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Thursday, February 16, 2023
Today’s newsletter is by Jared Blikre, a reporter focused on the markets on Yahoo Finance. Follow him on Twitter @SPYJared. Read this and more market news on the go with the Yahoo Finance App.
The AI genie has escaped the bottle with a velocity not matched in modern human history, and investors are starting to take notice. Wednesday, C3.ai (AI) and SoundHound AI (SOUN) added to their 2023 gains — each up about 120% this year.
Despite the outperformance of these thematic AI names, the industry is still relatively small, leaving many investors wondering how to invest. Already, one veteran macro trader is peering far beyond the hype, warning that investment in AI could be the “biggest bubble of all time.”
Raoul Pal, the CEO and founder of Real Vision Group, recently spoke to Yahoo Finance Uncut about the tremendous growth in artificial intelligence as well as the knock-on effects of mass adoption. He believes that the number of applications for AI is set to explode, and we are not yet ready to deal with the implications of this exponential growth.
Pal argues that hand-in-hand with the growth story, AI will usher in a global deflationary shock — one of the largest the world has ever seen.
“I think it might be bigger [by] orders of magnitude than China joining the [World Trade Organization]. I can’t express how powerful what is happening is,” he said, referring to the 2001 WTO decision that paved the way for China to become a manufacturing and trade juggernaut — ushering in an era of cheap imported goods for Americans.
Similarly, experts forecast that AI will replace many workers while lowering the cost of goods and services for consumers.
But despite the lofty visions of industry insiders and investors looking for the next big thing, the technology is still relatively young, with few investing opportunities at scale. Guardforce AI (GFAI), and BigBear.ai Holdings (BBAI) are pure-play names attracting attention. But even the largest among them — the aforementioned enterprise-software leader, C3.ai — only has a market cap of $2.5 billion.
In the universe of funds, several thematic ETFs include AI — but mostly in addition to the larger robotics theme. The lone exception appears to be the WisdomTree AI and Innovation Fund (WTAI). (Though, a smartly-named ETF with the ticker CHAT recently filed for registration in the U.S.)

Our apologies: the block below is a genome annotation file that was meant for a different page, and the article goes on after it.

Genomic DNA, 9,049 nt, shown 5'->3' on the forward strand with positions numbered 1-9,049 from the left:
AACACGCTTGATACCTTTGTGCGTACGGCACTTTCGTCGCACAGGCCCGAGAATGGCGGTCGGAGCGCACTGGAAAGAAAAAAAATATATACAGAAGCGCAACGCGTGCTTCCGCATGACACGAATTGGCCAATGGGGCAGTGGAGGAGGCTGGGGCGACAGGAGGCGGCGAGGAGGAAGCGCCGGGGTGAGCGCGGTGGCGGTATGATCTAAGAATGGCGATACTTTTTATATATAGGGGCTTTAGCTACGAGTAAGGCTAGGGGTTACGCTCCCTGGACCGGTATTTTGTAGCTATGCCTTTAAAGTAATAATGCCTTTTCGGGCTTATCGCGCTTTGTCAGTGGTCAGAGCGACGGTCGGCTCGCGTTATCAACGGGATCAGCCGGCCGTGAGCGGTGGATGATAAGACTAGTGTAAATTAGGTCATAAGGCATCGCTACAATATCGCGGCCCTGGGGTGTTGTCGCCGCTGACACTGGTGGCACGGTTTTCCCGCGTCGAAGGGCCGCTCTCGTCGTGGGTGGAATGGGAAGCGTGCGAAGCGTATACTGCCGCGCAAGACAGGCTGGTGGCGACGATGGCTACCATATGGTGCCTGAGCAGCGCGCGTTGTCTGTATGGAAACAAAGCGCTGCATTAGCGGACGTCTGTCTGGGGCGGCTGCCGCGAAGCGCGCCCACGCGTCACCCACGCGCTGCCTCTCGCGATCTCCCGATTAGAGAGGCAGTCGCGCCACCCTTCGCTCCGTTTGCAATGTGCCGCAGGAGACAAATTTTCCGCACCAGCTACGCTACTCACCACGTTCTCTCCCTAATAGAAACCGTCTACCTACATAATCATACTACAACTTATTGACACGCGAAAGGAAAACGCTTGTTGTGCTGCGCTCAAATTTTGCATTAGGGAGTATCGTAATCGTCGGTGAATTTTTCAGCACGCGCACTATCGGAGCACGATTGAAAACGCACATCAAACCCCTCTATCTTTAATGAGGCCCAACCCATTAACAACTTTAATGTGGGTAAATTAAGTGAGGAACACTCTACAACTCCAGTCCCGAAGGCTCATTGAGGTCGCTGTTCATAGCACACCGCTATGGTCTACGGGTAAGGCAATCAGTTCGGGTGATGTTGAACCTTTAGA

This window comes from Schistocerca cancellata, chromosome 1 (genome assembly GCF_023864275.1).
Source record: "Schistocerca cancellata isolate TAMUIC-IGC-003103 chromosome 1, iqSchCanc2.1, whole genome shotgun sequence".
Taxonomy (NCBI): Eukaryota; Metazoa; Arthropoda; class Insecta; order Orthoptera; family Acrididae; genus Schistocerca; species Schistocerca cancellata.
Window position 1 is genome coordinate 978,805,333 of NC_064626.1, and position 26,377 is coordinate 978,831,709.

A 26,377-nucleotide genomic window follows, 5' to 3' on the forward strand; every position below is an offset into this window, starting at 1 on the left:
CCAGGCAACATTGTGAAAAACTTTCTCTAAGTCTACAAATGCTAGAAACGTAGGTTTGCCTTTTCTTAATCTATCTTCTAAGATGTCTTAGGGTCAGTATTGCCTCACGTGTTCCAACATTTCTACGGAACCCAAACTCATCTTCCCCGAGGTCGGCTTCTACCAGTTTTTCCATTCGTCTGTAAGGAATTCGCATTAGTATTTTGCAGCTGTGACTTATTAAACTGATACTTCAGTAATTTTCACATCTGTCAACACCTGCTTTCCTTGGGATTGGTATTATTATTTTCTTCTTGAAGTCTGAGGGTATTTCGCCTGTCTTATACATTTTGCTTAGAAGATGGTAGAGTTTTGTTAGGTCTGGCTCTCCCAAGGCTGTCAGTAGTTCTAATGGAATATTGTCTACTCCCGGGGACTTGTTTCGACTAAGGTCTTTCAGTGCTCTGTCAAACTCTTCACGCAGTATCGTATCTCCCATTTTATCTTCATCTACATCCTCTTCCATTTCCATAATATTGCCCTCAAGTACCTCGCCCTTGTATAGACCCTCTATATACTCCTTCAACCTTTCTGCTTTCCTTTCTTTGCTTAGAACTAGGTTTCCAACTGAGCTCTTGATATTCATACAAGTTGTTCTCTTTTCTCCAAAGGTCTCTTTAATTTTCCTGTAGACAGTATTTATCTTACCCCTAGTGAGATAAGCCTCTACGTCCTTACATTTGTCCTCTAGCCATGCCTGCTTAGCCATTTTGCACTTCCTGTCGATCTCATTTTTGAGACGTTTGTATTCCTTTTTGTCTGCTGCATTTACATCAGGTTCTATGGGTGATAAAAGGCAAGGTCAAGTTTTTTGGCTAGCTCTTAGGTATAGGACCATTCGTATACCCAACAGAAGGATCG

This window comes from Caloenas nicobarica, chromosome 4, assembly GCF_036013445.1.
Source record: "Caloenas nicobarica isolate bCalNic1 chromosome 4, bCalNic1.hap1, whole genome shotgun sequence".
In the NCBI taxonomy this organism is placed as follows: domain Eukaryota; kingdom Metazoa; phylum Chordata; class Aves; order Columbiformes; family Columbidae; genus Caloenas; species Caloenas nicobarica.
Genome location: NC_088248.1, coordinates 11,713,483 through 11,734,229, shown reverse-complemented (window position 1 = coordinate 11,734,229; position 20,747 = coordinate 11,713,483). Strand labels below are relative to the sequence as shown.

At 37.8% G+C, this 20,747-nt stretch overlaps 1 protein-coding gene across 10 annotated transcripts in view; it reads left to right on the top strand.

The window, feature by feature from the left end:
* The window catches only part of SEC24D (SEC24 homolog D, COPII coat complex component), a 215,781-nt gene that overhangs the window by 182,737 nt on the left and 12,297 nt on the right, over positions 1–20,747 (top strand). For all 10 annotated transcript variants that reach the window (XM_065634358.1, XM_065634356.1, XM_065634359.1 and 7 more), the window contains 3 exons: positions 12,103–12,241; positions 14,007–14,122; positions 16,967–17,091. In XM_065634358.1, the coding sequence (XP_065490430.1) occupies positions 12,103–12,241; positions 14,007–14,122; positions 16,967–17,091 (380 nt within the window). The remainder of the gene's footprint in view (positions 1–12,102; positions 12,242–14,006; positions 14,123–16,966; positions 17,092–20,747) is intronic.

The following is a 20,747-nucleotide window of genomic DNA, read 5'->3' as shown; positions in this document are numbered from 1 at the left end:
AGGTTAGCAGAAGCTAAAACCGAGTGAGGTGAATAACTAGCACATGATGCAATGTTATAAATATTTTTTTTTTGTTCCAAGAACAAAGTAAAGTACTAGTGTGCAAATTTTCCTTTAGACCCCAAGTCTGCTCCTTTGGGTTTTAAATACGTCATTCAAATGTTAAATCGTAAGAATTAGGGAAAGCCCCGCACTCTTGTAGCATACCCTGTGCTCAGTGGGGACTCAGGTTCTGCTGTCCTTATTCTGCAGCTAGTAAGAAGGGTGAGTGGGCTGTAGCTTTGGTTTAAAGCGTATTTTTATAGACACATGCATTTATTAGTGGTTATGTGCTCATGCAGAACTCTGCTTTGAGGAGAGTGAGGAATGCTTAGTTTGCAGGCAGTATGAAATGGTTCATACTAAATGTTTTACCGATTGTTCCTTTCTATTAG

But investors needn’t chase illiquid small-cap stocks to invest in AI.
“[F]or the average person, right now, the easiest two ways [to invest in AI] are Microsoft and Google,” says Pal, adding that both companies are pivoting their entire business models to embrace AI.
Microsoft (MSFT) may have an early-mover advantage with ChatGPT. But behind the scenes, Alphabet’s Google (GOOGL, GOOG) has been investing in other complementary technologies, which should become major investment opportunities down the road, says Pal.
“[D]on’t forget — Google’s got robotics. Google’s got EV. Google’s got self driving … [T]hey’ve got quantum computing — all in their Google X Labs, which we don’t even know about. It’s all behind the curtain.”
As users adopt these new technologies, the companies that offer them at scale should benefit from network effects — a self-reinforcing phenomenon that exponentially increases their network activity. Semiconductors also fall into this category, says Pal. Companies like Nvidia (NVDA) are key to processing AI data, and they are likely to benefit as the technology becomes more widespread.
There will be more high-profile AI failures — some funny, and some scary, as the technology worms its way into our everyday lives and mission-critical systems. But the deck is stacked in favor of exponential growth.
While it may seem premature to worry about a bubble in any asset when investors are still reeling front last year’s drubbing, Pal focuses on some of the near-term effects. “If there’s ever a reason for the major technology stocks to really have another leg higher, it’s on [AI],” he says.
Watch the entire 50-minute interview with Raoul Pal on Yahoo Finance Uncut above.
8:30 a.m. ET: PPI Final Demand, month-over-month, January (0.4% expected, -0.5% during prior month)
8:30 a.m. ET: PPI Excluding Food and Energy, month-over-month, January (0.3% expected, 0.1% during prior month)
8:30 a.m. ET: PPI Final Demand, year-over-year, January (5.4% expected, 6.2% during prior month)
8:30 a.m. ET: PPI Excluding Food and Energy, year-over-year, January (4.9% expected, 5.5% during prior month)
8:30 a.m. ET: Housing Starts, January (1.353 million expected, 1.382 during prior month)
8:30 a.m. ET: Building Permits, January (1.350 million expected, 1.330 million during prior month, revised to 1.337 million)
8:30 a.m. ET: Housing Starts, month-over-month, January (-2.1% expected, -1.4% during prior month)
8:30 a.m. ET: Building Permits, month-over-month, January (1.0% expected, -1.62% during prior month, revised to -1.0%)
8:30 a.m. ET: Initial Jobless Claims, week ended Feb. 11 (200,000 expected, 196,000 during prior week)
8:30 a.m. ET: Continuing Claims, week Feb. 4 (1.689 million expected, 1.688 million during prior week)
8:30 a.m. ET: Philadelphia Fed Business Outlook Index, February (-6.9 expected, -8.9 during prior month)
8:30 a.m. ET: New York Fed Services Business Activity, February (-21.4 during prior month, revised to -13.7)
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